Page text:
Korea was once known as the kingdom of Chosun, which loosely translates as “The land of the morning calm”. (American businessman Percival Lowell travelled through Korea in the 1880s and wrote the book, Choson, The Land of the Morning Calm: A Sketch of Korea, popularising the phrase outside of the country.)
With its beautiful mountain ranges, tranquil lakes, lush green forests and gentle mornings, there really is no better description. I think the phrase also speaks to the practice of Korean Buddhism, which advocates the pursuit of mindfulness and compassion through daily Zen meditation.
Buddhism has been a part of Korean life since the fourth century, when it arrived via China. Today, about one quarter of Koreans identify as Buddhist, and there are a total of around 20,000 temples in the country. Of these, only about 900 are considered “traditional”. (To register as “traditional”, a Buddhist temple must satisfy a set of criteria: religious integrity, architectural and historical value, and ownership. Temples not registered as “traditional” are those managed by individual monks following different, newer doctrines, or even private properties run by individuals.)
While they can be found all over the country, many are in mountain valleys, perfect spots to focus and pray without distraction… I discovered Templestay in South Korea quite by accident. On my first night in Seoul, jet-lagged and unable to sleep, I found myself watching television at 3am. I was mesmerised by an “infomercial” for Templestay, featuring a Western couple wandering around ancient temples in the Korean mountains.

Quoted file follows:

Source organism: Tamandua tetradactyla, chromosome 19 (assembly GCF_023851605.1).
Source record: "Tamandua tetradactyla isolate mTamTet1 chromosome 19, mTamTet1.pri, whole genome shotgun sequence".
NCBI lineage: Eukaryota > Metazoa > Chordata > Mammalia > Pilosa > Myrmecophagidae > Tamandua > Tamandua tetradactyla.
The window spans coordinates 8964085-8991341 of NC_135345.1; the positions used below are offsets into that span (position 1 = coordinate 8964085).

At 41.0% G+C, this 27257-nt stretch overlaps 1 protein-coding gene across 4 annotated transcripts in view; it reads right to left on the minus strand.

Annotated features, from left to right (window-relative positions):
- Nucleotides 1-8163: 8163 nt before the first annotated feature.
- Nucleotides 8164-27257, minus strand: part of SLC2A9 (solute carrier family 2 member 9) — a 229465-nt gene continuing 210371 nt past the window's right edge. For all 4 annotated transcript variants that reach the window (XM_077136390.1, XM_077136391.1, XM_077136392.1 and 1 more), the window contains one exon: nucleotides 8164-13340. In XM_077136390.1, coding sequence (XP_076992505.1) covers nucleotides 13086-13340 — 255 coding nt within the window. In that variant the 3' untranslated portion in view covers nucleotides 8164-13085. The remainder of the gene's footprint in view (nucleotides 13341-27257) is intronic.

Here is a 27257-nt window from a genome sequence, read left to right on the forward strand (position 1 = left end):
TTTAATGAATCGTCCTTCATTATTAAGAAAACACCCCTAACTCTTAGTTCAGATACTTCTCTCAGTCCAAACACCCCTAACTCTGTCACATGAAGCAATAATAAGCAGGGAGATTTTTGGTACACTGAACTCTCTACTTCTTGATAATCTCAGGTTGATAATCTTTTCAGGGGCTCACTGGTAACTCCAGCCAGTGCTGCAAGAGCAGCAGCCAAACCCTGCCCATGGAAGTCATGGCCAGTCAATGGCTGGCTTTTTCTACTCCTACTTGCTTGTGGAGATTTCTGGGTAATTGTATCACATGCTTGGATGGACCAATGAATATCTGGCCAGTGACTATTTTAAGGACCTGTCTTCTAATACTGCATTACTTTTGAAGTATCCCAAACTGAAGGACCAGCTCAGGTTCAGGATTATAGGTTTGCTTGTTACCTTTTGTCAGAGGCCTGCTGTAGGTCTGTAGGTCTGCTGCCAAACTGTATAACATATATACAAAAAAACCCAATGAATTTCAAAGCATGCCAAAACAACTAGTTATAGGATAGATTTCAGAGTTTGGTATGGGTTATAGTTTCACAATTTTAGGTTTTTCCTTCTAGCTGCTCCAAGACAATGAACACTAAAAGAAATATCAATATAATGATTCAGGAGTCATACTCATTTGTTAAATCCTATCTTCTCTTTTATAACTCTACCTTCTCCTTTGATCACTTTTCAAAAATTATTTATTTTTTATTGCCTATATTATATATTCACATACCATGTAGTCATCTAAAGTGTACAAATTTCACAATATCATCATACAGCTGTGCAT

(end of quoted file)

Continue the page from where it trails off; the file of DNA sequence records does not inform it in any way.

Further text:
It was mid-January and I was the only guest at the 1700-year-old Jeondeungsa Temple in Incheon, one of the oldest in Korea. Legend says it was built by the three sons of the founder of the first Korean kingdom of Gojoseon as a shrine to their ancestors.
Located on the top of Mount Jeongjoksan, the temple is made up of 10 wooden buildings of different architectural styles ranging from the first dynasty to the mid-Joseon dynasty. Delicate carvings and 800-year-old paintings of Korean landscapes and the Buddha decorate each building. The temple might feel like a museum, but it is home to a thriving, working Buddhist community.
I was determined to join the 4am prayer service. I sat in the small, quiet temple and observed two monks bowing and chanting, and three lay workers performing the 108 deep-bow ceremony after the service. These bows are strenuous physical work. You must touch five points of your body – knees, elbows, forehead – to the floor. They are designed to purify your mind and atone for the excesses of your ego, such as selfishness, anger or envy.
I watched an older woman bowing like an acrobat. My own attempts were less than successful.
Later on, I got talking to a man about the 108 bows and how hard I had found it to perform even one correctly. “It is very difficult to do the deep bows; one must practise for many years,” he assured me, adding that the goal was intention, not perfection.
And that was my lesson. Spiritual practice is not a competition. Every attempt you make is meaningful. The objective is to keep going and with that, growing.
The deep bow is usually done at the beginning and end of a service. Start with a standing bow, and then continue into a kneeling position. Separate your hands and place them palms up, either side of your forehead. Continue bowing, until your hands and forehead touch the floor. Then raise your hands above your ears before returning them to the floor. This bow is an act of humility in front of the Buddha.
Typically, as you bow you demand of yourself, among other things, the following:
To be humble
To be thankful at all times
To eliminate selfishness
To appreciate parents and family
To appreciate body and soul
To give thanks for being alive
To respect your teachers
To be more forgiving
To be slow to anger
To be kind to all
Excerpted with permission from ‘The Korean Book Of Happiness’'by Barbara J. Zitwer, published by Hachette India.